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I am having trouble deciding between two possible design choices. I have a web site which has a pretty extensive business layer and DAL (website, bll, and dal are all in multiple separate dlls). I need to design a windows service that can take some of my business objects, write them to a file, and store them locally within our network. The files are then imported into a 3rd party program which does further processing on them.

I can design this service one of two ways:

  1. Wrap the service around the business layer and DAL. This would be quick and easy but the downside is every time the business layer changes, the service will have to be updated.

  2. Add a web service to the web site and just query the web service for what I need. The windows service wouldn't have to use the business layer and as long as the web service doesn't change, I'll be good. The only downside is that I may have to create some basic business objects to parse the web service's xml into.

The windows service will have to poll the business layer/dal or web service every 10-20 minutes or so. The windows service is necessary because the web site is hosted offsite and thus doesn't have access to any of our local resources. I am leaning towards option 2 but I'm torn.

Given the two choices, which is the better option? Are there other possible options that I haven't considered? Also, how do you usually design for situations where you have one core set of libraries that are primarly used by a website but may end up being used either for data retrieval or to perform some function?

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4 Answers 4

up vote 1 down vote accepted

I'm not sure what the criteria is for storing certain business objects as files on the network, but if you're doing this on a regular basis then presumably you are trying to track changes of some kind, so there is another solution: Build the logic directly into the business/persistence layer.

If this secondary file storage is a business requirement, then it ought to be embedded directly in that tier and triggered by some sort of event. That way, instead of having an what is essentially an ad-hoc post-processing job that can get out of sync with the rest of the system, you have just one coherent system.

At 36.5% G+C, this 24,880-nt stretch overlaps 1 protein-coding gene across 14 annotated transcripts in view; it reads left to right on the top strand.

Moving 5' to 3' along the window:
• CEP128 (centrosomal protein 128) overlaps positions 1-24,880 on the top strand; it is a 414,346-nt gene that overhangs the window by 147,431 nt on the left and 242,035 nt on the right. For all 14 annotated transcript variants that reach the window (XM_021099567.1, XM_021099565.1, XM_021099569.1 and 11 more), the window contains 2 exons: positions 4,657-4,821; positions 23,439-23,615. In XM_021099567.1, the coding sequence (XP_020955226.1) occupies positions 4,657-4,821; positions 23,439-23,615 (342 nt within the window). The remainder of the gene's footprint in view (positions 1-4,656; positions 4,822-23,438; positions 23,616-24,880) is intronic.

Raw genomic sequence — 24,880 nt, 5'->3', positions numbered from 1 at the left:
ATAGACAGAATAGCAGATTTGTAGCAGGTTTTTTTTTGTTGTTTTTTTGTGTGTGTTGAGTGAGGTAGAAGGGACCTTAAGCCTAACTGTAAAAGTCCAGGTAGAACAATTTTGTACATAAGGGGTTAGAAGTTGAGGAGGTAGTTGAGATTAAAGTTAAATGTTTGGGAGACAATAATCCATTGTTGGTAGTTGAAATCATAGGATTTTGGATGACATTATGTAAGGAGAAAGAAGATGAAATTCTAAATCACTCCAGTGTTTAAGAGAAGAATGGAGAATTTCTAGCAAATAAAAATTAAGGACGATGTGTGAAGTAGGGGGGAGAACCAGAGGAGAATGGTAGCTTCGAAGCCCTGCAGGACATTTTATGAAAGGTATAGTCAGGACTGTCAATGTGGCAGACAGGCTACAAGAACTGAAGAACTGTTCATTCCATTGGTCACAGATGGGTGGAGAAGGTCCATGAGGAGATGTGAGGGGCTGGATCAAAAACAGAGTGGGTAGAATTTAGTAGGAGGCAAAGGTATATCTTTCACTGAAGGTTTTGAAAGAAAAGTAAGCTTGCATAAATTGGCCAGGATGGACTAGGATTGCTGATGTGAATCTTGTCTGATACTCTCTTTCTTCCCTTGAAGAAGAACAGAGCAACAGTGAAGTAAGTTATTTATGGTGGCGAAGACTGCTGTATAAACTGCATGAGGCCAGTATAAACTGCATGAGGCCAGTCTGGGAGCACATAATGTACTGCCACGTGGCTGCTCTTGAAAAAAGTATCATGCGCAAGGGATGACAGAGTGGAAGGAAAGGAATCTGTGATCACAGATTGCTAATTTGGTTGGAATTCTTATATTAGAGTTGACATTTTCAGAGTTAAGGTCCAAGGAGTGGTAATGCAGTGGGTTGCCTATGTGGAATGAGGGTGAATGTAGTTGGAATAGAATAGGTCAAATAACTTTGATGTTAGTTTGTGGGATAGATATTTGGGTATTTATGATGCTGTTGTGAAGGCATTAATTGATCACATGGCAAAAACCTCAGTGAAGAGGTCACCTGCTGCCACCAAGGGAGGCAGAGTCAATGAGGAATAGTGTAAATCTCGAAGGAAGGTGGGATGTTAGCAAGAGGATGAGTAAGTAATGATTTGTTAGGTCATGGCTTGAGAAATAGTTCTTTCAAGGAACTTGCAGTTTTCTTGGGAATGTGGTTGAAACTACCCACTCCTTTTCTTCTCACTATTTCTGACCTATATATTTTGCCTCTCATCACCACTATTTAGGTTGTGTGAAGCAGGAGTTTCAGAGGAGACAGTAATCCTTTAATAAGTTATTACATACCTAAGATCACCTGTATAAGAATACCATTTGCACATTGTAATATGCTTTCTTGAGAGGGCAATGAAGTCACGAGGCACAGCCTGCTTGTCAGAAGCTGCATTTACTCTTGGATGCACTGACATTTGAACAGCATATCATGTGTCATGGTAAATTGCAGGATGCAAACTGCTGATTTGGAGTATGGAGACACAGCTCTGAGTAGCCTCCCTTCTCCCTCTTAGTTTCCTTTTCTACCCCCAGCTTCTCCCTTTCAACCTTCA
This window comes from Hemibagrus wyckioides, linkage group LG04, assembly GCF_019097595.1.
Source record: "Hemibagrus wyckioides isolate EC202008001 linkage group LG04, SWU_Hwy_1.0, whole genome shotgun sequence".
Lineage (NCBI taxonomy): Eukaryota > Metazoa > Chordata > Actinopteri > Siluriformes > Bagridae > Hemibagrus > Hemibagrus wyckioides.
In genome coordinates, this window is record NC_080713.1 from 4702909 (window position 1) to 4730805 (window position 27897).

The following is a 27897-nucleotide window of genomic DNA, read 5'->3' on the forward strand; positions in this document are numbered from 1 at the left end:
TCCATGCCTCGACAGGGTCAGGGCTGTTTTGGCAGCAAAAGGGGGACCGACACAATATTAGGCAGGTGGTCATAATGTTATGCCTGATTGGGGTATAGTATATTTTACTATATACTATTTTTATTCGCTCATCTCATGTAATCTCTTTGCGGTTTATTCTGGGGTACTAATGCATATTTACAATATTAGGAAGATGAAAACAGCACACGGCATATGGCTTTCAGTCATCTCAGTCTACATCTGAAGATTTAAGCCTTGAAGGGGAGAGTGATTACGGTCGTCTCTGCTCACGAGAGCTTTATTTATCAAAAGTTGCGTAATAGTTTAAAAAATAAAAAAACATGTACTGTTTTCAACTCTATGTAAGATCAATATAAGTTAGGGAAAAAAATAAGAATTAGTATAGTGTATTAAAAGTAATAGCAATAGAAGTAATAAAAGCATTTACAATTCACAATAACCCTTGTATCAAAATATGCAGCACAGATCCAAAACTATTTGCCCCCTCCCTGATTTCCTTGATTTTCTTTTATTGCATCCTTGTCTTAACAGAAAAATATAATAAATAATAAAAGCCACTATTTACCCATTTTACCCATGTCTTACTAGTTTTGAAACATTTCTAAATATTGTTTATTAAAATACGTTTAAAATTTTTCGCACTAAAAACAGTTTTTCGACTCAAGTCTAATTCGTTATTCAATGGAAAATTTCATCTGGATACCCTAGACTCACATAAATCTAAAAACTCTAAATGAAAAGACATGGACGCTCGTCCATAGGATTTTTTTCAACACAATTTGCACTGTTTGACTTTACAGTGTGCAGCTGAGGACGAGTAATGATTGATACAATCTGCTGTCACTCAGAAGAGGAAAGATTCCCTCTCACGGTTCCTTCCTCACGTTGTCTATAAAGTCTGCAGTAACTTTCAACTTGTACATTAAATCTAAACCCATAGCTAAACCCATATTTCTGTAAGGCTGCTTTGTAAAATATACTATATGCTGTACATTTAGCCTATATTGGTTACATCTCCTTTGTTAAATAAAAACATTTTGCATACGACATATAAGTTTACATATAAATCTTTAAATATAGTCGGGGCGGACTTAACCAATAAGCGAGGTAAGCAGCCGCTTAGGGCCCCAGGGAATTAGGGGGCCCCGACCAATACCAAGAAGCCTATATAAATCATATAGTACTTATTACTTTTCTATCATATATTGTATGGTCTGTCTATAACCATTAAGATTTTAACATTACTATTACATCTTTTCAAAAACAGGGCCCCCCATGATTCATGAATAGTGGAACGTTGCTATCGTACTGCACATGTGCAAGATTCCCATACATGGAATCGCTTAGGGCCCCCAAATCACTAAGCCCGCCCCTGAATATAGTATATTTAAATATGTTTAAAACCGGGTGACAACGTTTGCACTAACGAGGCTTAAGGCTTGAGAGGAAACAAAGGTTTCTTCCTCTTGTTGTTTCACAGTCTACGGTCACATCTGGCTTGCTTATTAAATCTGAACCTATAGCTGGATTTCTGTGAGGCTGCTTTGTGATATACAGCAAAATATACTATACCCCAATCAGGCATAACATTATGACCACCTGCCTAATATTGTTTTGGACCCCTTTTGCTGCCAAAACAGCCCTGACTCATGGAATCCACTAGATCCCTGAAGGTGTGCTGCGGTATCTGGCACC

Invert the design - instead of wrapping a web service around the business services and using it for ad-hoc reporting, create a web service that encapsulates the data you need to receive from the export on a regular basis, and have your business tier send messages to it when new data is ready. You can send messages asynchronously so as not to tie up the business services, and depending on your reliability requirements you could set up a message queue (it's easier than it sounds, WCF already knows how to use MSMQ as the delivery mechanism, it's just a few configuration settings to change).

I can't say with any certainty that this is better than your first two options without knowing a good deal more about the architecture, the amount and type of data, the scheduling and reporting requirements, etc., but it is something you should consider. If you think that your business services are likely to change fairly frequently, then it might work better have it push data outward to a "warehouse" type abstraction rather than having a mining process to pull it.

Otherwise, I think I would go with option 2. I don't know if you've worked with WCF services before but you should know that you never actually have to parse XML. Everything is done through data contracts and when you generate a proxy for the web service, you get strongly-typed .NET objects. If you can pass your domain objects directly through the service API then it's really very little work at all to create the web service.